Over the past 20 years I have had the privilege of being able to explore remote parts of Cape Breton Island with the use of my sea kayak. From the hidden coves where schools of mackerel hide, to pods of pilot and humpback whales dancing within inches of my paddle, I feel blessed. We have over 10,000 square kilometers of good old H20 encompassing us. At any given point on this Island, you are within a short drive to Canada’s Ocean Playground and voila…there it is! As locals, we should explore and utilize this amazing resource that we have surrounding us.
I have recently come from Baja, Mexico on a 10-day sea kayak circumnavigation around Carmen and Danzante Island. To say it was spectacular and breathtaking would be an understatement with sea life that would knock your socks off. The land was desert, brown, dry and mountainous and I had a hard time converting from the lush green mountains coming from Cape Breton to Baja’s hot and dry climate. It didn’t take too long to find a groove, but it was then and there that I realized that as Cape Bretoners, we have it all. Four very different seasons, 3 of which we can paddle 3 of them without suffering from heat stroke, plus whales, sea caves, granite pinnacles and waterfalls too numerous to mention. And who knows how many haven’t even been discovered yet. Did I mention traffic? Seldom do I see other forms of boat traffic other than the odd fisherperson checking their traps. Tourists coming here do not hesitate to ask me daily, “Where is all the traffic, Angelo?” I respond…. “You are looking at it, friend.”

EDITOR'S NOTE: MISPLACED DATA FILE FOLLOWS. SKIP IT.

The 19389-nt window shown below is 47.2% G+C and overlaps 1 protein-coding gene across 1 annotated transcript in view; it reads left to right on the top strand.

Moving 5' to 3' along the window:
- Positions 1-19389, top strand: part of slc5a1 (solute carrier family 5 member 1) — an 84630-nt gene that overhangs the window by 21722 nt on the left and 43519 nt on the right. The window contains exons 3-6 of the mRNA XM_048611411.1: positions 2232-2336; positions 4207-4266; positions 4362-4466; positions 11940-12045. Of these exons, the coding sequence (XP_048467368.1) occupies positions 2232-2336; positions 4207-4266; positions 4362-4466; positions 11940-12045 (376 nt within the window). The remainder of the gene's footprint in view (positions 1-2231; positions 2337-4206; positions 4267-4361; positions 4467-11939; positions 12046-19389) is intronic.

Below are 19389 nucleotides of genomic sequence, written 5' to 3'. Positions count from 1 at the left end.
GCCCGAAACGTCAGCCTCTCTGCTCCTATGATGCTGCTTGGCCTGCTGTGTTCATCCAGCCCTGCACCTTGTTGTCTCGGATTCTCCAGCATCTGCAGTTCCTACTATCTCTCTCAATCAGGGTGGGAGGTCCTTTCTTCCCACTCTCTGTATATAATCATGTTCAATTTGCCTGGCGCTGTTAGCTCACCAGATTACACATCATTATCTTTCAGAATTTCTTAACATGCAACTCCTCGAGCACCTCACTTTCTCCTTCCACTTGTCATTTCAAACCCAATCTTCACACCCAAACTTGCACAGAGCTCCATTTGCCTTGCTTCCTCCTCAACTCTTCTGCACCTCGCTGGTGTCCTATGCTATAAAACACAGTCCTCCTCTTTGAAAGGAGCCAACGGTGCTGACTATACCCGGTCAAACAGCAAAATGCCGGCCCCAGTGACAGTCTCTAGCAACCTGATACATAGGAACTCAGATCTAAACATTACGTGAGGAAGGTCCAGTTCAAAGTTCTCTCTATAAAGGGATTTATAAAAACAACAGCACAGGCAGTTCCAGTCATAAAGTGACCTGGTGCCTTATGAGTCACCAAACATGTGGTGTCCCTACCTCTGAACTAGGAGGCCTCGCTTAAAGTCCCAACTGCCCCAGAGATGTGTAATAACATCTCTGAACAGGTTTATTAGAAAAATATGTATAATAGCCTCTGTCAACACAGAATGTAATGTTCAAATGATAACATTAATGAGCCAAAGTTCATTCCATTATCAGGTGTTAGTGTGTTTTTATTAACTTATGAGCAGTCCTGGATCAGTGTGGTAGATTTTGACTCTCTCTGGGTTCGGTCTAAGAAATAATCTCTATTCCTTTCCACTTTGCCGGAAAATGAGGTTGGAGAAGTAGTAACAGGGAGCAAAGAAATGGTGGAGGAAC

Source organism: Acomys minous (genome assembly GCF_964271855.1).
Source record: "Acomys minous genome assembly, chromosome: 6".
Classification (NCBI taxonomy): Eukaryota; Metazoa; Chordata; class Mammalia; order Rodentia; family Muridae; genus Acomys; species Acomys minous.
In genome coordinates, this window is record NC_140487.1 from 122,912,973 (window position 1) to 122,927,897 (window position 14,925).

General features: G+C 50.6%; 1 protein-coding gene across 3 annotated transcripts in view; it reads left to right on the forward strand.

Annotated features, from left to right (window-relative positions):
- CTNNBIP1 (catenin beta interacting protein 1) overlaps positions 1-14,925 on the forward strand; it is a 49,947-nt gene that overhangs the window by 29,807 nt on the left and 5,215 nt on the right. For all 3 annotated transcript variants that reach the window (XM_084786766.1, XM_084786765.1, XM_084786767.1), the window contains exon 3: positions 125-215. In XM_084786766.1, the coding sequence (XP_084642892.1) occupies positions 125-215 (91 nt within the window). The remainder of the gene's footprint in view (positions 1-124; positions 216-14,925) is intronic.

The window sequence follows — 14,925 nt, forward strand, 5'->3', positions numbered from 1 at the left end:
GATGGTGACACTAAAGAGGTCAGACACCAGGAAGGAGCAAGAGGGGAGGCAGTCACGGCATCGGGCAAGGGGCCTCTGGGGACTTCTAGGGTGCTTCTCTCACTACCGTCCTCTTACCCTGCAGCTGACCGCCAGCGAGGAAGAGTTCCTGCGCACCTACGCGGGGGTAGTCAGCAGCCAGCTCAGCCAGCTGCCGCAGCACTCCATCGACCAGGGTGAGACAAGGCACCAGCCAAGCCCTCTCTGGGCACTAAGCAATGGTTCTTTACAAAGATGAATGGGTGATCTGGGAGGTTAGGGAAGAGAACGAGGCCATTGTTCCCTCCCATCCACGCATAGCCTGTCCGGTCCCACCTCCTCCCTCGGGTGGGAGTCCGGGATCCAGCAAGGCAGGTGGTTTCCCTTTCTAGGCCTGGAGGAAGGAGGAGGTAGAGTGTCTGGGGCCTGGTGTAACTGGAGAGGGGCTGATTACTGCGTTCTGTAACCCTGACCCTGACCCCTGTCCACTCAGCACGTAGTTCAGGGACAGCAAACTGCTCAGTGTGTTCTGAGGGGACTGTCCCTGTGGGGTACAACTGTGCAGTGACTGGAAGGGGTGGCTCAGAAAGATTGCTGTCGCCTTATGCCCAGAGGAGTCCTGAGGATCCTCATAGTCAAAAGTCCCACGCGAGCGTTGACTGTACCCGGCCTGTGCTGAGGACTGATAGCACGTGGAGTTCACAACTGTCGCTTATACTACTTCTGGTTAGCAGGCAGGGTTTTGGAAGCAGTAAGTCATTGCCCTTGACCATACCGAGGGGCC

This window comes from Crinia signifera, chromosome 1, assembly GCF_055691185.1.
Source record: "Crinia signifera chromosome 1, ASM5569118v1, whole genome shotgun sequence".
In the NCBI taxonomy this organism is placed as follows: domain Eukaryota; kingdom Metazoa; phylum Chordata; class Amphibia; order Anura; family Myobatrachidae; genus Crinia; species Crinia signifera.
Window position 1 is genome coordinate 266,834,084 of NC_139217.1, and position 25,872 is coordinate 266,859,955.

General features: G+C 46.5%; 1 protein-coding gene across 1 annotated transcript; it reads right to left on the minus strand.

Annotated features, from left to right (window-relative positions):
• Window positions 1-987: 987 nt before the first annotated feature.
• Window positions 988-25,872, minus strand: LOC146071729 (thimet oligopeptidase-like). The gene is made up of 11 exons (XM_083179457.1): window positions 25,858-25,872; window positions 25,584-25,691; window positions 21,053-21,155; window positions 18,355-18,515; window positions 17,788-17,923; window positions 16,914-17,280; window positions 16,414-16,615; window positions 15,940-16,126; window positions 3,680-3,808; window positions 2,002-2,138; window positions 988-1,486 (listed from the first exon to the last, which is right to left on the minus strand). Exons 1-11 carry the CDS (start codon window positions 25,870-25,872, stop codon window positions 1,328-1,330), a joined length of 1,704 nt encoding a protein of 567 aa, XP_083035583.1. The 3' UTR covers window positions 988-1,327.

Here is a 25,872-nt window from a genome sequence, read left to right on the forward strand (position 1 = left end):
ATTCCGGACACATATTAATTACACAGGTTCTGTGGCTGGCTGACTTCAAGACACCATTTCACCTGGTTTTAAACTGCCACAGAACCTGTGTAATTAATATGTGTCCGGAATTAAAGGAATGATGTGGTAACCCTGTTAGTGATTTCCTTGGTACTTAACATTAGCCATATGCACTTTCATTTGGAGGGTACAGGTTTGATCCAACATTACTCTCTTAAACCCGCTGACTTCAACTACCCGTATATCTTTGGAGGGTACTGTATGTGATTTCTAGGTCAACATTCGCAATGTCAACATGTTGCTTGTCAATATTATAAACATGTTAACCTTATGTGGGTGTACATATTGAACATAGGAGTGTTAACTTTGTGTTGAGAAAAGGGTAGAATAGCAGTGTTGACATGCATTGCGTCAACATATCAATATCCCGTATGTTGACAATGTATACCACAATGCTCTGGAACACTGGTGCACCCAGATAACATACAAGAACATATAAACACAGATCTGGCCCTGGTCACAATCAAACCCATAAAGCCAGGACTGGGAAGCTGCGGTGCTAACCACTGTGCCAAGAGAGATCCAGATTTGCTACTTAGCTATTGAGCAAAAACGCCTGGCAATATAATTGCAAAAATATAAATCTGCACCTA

With this abundance of pristine water literally at your doorstep, why not use it? Be it kayaking, swimming, boating, clamming, or surfing, we have it all folks. With the melting of the polar caps increasing water levels and climate change racing its way to a backyard near you, come to it before it comes to you. Have a wet and happy summer folks. Above all, play fair be safe and have fun.